So why does Stanley sit with the “Next” group instead of the “Now” group? One answer is for his run blocking, which has been solid if not overly dominant. Stanley makes his blocks more often than not, but does not overwhelm opponents. But more than that, frankly, reputation plays a big role here. Stanley should be considered among the better left tackles in the game, but he is not, for whatever reason. For him, being “Next” is stepping into the realm of the best tackles in the league. He is already pretty close as a pass protector; his notoriety simply needs to catch up. 

2. Laremy Tunsil, Dolphins

Once the top tackle prospect in his class, the famous draft day video saw Tunsil plummet to third on the tackle board and 13th overall. Since the 2016 draft, Tunsil had done little to move the narrative from his draft day snafu over to his play. He had been inconsistent at best, and certainly not worthy of the first-round pick Miami used on him. But then came 2018. Suddenly, Tunsil at least gave inklings that he had a bright future ahead of him. He surrendered just one sack while also making some improvements in the run game. As a result, Miami picked up his fifth-year option.

Tunsil may not have the star ceiling that his draft profile once suggested. What he does have, however, is a clear path to becoming a well-above-average starter, something that seemed unlikely two years ago. Even steady, average left tackles are hard to find in the NFL, and it appears Miami at least has that. If Tunsil can make a further leap in year four, they may have even more than that going forward.

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3. Mike McGlinchey, 49ers

Typically, college tackles take time transitioning their run blocking to the NFL. Not only are defenders bigger, faster and stronger, systems are different, therefore blocking is different. This especially rings true for tall, relatively slight tackles like McGlinchey. And yet, the rookie out of Notre Dame proved to be an excellent run blocker right out of the gate. For all the questions about his lankiness and power, McGlinchey made up for it with excellent awareness, quick feet and athleticism. He separated himself from other rookie tackles with how quickly he took to that aspect.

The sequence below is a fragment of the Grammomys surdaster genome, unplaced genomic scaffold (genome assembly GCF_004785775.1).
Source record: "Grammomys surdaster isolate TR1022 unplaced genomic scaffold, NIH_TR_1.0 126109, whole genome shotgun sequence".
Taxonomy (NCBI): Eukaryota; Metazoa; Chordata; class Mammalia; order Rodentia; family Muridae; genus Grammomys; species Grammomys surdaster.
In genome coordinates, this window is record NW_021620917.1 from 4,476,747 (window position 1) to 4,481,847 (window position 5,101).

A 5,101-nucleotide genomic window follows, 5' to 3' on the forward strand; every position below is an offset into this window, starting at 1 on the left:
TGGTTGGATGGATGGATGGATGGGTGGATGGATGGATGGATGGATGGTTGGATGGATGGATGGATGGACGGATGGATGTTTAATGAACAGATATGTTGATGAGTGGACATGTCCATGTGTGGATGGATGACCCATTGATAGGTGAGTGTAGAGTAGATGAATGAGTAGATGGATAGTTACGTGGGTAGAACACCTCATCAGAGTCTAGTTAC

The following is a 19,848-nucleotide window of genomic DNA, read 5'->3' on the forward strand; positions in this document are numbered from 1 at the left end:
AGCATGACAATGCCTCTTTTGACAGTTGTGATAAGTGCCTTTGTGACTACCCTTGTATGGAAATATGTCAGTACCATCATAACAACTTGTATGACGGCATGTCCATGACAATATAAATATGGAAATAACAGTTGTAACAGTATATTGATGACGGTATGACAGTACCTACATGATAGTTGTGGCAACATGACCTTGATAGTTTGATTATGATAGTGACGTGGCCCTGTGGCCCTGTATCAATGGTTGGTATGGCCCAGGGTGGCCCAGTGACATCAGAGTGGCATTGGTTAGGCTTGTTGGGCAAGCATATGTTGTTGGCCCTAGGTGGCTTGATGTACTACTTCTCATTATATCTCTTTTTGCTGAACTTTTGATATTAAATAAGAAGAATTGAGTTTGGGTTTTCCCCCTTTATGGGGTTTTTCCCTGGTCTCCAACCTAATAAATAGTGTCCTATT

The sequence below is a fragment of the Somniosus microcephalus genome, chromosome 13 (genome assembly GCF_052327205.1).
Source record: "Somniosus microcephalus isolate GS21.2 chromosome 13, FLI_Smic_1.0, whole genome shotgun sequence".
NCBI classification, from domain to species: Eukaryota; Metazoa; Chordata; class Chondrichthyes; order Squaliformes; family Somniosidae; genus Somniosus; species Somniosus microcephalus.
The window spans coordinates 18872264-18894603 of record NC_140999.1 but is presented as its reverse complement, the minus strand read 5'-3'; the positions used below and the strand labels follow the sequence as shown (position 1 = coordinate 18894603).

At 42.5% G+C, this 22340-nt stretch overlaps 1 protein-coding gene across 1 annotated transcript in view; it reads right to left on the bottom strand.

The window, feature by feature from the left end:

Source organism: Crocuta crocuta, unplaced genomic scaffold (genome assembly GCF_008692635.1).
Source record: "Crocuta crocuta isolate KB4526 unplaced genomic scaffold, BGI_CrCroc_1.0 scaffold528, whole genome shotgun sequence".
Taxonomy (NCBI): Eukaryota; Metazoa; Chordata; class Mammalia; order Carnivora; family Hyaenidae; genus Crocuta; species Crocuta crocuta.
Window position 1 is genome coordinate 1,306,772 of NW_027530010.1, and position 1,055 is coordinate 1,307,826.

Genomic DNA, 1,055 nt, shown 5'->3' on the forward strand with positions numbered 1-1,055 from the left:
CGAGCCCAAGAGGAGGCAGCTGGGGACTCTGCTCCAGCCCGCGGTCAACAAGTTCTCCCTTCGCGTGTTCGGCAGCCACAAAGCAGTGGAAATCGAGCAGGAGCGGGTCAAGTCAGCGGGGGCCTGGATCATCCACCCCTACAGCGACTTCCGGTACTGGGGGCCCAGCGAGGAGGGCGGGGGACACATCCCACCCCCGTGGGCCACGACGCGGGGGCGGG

Pass blocking was more of a mixed bag, but McGlinchey’s traits make him intriguing. He surrendered 40 pressures last year, quite a lot for a right tackle. However, his impressive length and athletic ability give hope that he can approach elite status at some point. For now, merely an upgrade to average would make him one of the better young tackles in the game; that is how good his run blocking was last year. But if he is above average as a pass blocker, we could be looking at the next great young tackle.

4. Brian O’Neill, Vikings

Coming out of Pittsburgh, O’Neill was the prototypical left tackle “project.” He was tall but lanky, super athletic but not overly powerful. His traits pointed to potential star in the future. However, that future seemed years down the road. But then, surprisingly, O’Neill stepped into Minnesota and made immediate progress. He added some weight, unseated the starting right tackle and went on to have a fairly productive year as a pass blocker. Among players with at least 10 starts, only three players did not surrender a sack: Tyron Smith, Terron Armstead and Brian O’Neill. Two of those are perennial All-Pro candidates.